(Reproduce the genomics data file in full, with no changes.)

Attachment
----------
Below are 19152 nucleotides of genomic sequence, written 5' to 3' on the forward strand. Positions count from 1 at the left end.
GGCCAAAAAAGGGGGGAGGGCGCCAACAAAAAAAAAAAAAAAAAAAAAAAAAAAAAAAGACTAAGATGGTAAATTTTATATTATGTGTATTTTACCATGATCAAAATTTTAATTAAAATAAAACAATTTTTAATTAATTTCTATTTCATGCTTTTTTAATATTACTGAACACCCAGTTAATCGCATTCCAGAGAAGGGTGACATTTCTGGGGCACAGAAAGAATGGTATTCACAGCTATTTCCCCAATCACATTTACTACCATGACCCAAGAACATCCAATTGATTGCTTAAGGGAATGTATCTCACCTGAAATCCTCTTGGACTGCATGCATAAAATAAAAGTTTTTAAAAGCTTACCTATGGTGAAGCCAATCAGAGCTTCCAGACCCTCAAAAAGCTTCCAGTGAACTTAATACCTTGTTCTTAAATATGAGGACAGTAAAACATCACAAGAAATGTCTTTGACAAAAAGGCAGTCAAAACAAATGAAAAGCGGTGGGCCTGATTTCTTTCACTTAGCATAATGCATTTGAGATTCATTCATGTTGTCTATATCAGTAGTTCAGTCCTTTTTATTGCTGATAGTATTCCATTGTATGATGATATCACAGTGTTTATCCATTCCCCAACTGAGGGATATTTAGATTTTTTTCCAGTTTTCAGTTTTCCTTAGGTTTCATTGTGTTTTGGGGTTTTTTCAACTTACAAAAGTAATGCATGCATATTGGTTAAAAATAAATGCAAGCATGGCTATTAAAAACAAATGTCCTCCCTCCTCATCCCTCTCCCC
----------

Below are 19152 nucleotides of genomic sequence, written 5' to 3' on the forward strand. Positions count from 1 at the left end.
GGCCAAAAAAGGGGGGAGGGCGCCAACAAAAAAAAAAAAAAAAAAAAAAAAAAAAAAAGACTAAGATGGTAAATTTTATATTATGTGTATTTTACCATGATCAAAATTTTAATTAAAATAAAACAATTTTTAATTAATTTCTATTTCATGCTTTTTTAATATTACTGAACACCCAGTTAATCGCATTCCAGAGAAGGGTGACATTTCTGGGGCACAGAAAGAATGGTATTCACAGCTATTTCCCCAATCACATTTACTACCATGACCCAAGAACATCCAATTGATTGCTTAAGGGAATGTATCTCACCTGAAATCCTCTTGGACTGCATGCATAAAATAAAAGTTTTTAAAAGCTTACCTATGGTGAAGCCAATCAGAGCTTCCAGACCCTCAAAAAGCTTCCAGTGAACTTAATACCTTGTTCTTAAATATGAGGACAGTAAAACATCACAAGAAATGTCTTTGACAAAAAGGCAGTCAAAACAAATGAAAAGCGGTGGGCCTGATTTCTTTCACTTAGCATAATGCATTTGAGATTCATTCATGTTGTCTATATCAGTAGTTCAGTCCTTTTTATTGCTGATAGTATTCCATTGTATGATGATATCACAGTGTTTATCCATTCCCCAACTGAGGGATATTTAGATTTTTTTCCAGTTTTCAGTTTTCCTTAGGTTTCATTGTGTTTTGGGGTTTTTTCAACTTACAAAAGTAATGCATGCATATTGGTTAAAAATAAATGCAAGCATGGCTATTAAAAACAAATGTCCTCCCTCCTCATCCCTCTCCCC